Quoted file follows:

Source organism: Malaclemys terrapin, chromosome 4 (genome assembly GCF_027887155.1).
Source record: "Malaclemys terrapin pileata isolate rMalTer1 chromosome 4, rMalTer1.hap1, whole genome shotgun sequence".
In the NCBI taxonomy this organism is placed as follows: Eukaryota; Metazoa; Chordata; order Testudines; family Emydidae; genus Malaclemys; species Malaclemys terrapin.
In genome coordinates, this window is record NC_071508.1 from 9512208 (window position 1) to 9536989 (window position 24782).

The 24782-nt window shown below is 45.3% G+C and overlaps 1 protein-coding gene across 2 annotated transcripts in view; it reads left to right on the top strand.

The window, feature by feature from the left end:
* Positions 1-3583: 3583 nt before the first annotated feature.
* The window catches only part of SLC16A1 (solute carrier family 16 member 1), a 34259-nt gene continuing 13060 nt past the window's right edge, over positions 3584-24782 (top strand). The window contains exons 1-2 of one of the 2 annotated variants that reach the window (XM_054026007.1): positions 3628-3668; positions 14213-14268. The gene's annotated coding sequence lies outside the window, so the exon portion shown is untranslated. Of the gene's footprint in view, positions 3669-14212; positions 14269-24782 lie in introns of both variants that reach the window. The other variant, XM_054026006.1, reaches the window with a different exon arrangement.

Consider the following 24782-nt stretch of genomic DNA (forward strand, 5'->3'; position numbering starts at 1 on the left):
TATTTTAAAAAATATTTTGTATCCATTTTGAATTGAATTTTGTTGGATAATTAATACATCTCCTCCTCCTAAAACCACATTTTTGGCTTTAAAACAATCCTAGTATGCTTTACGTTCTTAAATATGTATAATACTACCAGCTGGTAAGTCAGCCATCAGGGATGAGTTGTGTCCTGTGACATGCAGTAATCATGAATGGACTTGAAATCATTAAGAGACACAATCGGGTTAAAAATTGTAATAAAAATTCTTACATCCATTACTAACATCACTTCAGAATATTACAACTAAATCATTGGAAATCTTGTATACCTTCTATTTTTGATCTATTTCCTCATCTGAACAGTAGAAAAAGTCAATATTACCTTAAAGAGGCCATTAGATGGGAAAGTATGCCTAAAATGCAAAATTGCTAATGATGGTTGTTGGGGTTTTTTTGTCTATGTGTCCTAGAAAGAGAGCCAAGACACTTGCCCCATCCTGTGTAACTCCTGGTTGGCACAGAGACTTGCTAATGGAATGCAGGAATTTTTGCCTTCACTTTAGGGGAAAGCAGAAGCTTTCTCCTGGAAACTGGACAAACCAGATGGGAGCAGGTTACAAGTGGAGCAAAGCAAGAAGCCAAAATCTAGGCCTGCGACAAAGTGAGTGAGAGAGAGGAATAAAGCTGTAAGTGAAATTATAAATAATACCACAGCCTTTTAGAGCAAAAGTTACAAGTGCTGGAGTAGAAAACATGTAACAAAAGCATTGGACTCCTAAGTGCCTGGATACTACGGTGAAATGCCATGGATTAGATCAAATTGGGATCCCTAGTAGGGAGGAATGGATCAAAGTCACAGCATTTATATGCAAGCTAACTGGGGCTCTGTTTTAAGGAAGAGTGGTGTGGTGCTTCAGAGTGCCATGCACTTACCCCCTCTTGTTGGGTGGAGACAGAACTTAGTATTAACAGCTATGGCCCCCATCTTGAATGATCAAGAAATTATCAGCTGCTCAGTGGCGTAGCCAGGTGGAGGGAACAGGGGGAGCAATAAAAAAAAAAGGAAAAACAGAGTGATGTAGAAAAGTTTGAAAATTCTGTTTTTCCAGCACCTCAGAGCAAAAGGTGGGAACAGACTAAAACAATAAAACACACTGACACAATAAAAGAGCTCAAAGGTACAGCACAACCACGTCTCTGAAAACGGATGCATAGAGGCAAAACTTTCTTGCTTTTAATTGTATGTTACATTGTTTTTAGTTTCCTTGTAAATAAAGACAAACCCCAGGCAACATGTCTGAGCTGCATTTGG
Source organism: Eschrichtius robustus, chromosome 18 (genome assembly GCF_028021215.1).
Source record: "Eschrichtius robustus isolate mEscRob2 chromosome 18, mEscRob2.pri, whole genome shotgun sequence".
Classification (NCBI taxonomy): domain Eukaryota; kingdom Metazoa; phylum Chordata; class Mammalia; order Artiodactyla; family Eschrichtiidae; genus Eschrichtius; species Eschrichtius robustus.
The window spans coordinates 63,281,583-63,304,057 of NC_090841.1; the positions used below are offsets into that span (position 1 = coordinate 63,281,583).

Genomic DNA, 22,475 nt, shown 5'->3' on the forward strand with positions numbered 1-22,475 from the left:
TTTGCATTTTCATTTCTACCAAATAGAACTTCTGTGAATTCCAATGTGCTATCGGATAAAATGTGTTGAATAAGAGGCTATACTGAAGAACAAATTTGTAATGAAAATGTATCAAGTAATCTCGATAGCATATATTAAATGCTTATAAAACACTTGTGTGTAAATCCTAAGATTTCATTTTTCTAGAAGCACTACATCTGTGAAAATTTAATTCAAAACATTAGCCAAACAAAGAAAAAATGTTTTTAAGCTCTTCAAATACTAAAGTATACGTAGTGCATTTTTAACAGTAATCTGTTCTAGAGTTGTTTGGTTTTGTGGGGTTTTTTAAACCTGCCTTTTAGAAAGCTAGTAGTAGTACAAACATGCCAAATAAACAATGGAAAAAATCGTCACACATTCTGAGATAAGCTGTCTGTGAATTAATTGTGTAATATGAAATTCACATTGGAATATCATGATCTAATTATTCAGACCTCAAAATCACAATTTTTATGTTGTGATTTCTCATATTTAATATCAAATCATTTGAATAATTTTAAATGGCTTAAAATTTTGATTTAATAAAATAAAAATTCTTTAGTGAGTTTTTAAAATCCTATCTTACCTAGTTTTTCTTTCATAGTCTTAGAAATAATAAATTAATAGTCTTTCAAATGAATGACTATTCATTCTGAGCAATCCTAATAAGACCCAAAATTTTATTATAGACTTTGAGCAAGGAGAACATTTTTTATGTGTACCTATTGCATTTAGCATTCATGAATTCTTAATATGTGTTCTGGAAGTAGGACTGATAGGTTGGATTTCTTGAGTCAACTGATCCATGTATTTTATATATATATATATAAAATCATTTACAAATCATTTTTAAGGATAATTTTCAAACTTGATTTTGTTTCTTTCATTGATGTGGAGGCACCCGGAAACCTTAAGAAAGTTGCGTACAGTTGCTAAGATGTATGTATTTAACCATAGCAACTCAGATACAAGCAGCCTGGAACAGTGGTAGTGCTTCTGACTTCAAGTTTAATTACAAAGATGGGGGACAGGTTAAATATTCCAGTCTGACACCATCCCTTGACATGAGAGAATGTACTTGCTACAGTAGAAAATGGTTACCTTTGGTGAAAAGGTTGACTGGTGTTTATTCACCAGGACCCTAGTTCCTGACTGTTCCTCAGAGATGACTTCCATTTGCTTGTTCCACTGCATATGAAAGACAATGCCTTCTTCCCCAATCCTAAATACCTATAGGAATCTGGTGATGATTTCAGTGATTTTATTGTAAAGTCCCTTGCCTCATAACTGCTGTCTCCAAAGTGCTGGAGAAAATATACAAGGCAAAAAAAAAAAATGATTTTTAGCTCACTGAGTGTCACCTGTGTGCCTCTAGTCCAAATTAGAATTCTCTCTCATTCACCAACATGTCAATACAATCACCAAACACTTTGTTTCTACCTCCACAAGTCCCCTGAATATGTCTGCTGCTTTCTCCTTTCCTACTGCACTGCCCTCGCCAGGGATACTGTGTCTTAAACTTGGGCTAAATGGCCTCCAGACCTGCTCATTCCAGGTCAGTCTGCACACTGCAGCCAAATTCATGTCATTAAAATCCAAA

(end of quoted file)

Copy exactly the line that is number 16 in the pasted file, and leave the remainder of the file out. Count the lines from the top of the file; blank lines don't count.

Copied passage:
TTTGCATTTTCATTTCTACCAAATAGAACTTCTGTGAATTCCAATGTGCTATCGGATAAAATGTGTTGAATAAGAGGCTATACTGAAGAACAAATTTGTAATGAAAATGTATCAAGTAATCTCGATAGCATATATTAAATGCTTATAAAACACTTGTGTGTAAATCCTAAGATTTCATTTTTCTAGAAGCACTACATCTGTGAAAATTTAATTCAAAACATTAGCCAAACAAAGAAAAAATGTTTTTAAGCTCTTCAAATACTAAAGTATACGTAGTGCATTTTTAACAGTAATCTGTTCTAGAGTTGTTTGGTTTTGTGGGGTTTTTTAAACCTGCCTTTTAGAAAGCTAGTAGTAGTACAAACATGCCAAATAAACAATGGAAAAAATCGTCACACATTCTGAGATAAGCTGTCTGTGAATTAATTGTGTAATATGAAATTCACATTGGAATATCATGATCTAATTATTCAGACCTCAAAATCACAATTTTTATGTTGTGATTTCTCATATTTAATATCAAATCATTTGAATAATTTTAAATGGCTTAAAATTTTGATTTAATAAAATAAAAATTCTTTAGTGAGTTTTTAAAATCCTATCTTACCTAGTTTTTCTTTCATAGTCTTAGAAATAATAAATTAATAGTCTTTCAAATGAATGACTATTCATTCTGAGCAATCCTAATAAGACCCAAAATTTTATTATAGACTTTGAGCAAGGAGAACATTTTTTATGTGTACCTATTGCATTTAGCATTCATGAATTCTTAATATGTGTTCTGGAAGTAGGACTGATAGGTTGGATTTCTTGAGTCAACTGATCCATGTATTTTATATATATATATATAAAATCATTTACAAATCATTTTTAAGGATAATTTTCAAACTTGATTTTGTTTCTTTCATTGATGTGGAGGCACCCGGAAACCTTAAGAAAGTTGCGTACAGTTGCTAAGATGTATGTATTTAACCATAGCAACTCAGATACAAGCAGCCTGGAACAGTGGTAGTGCTTCTGACTTCAAGTTTAATTACAAAGATGGGGGACAGGTTAAATATTCCAGTCTGACACCATCCCTTGACATGAGAGAATGTACTTGCTACAGTAGAAAATGGTTACCTTTGGTGAAAAGGTTGACTGGTGTTTATTCACCAGGACCCTAGTTCCTGACTGTTCCTCAGAGATGACTTCCATTTGCTTGTTCCACTGCATATGAAAGACAATGCCTTCTTCCCCAATCCTAAATACCTATAGGAATCTGGTGATGATTTCAGTGATTTTATTGTAAAGTCCCTTGCCTCATAACTGCTGTCTCCAAAGTGCTGGAGAAAATATACAAGGCAAAAAAAAAAAATGATTTTTAGCTCACTGAGTGTCACCTGTGTGCCTCTAGTCCAAATTAGAATTCTCTCTCATTCACCAACATGTCAATACAATCACCAAACACTTTGTTTCTACCTCCACAAGTCCCCTGAATATGTCTGCTGCTTTCTCCTTTCCTACTGCACTGCCCTCGCCAGGGATACTGTGTCTTAAACTTGGGCTAAATGGCCTCCAGACCTGCTCATTCCAGGTCAGTCTGCACACTGCAGCCAAATTCATGTCATTAAAATCCAAA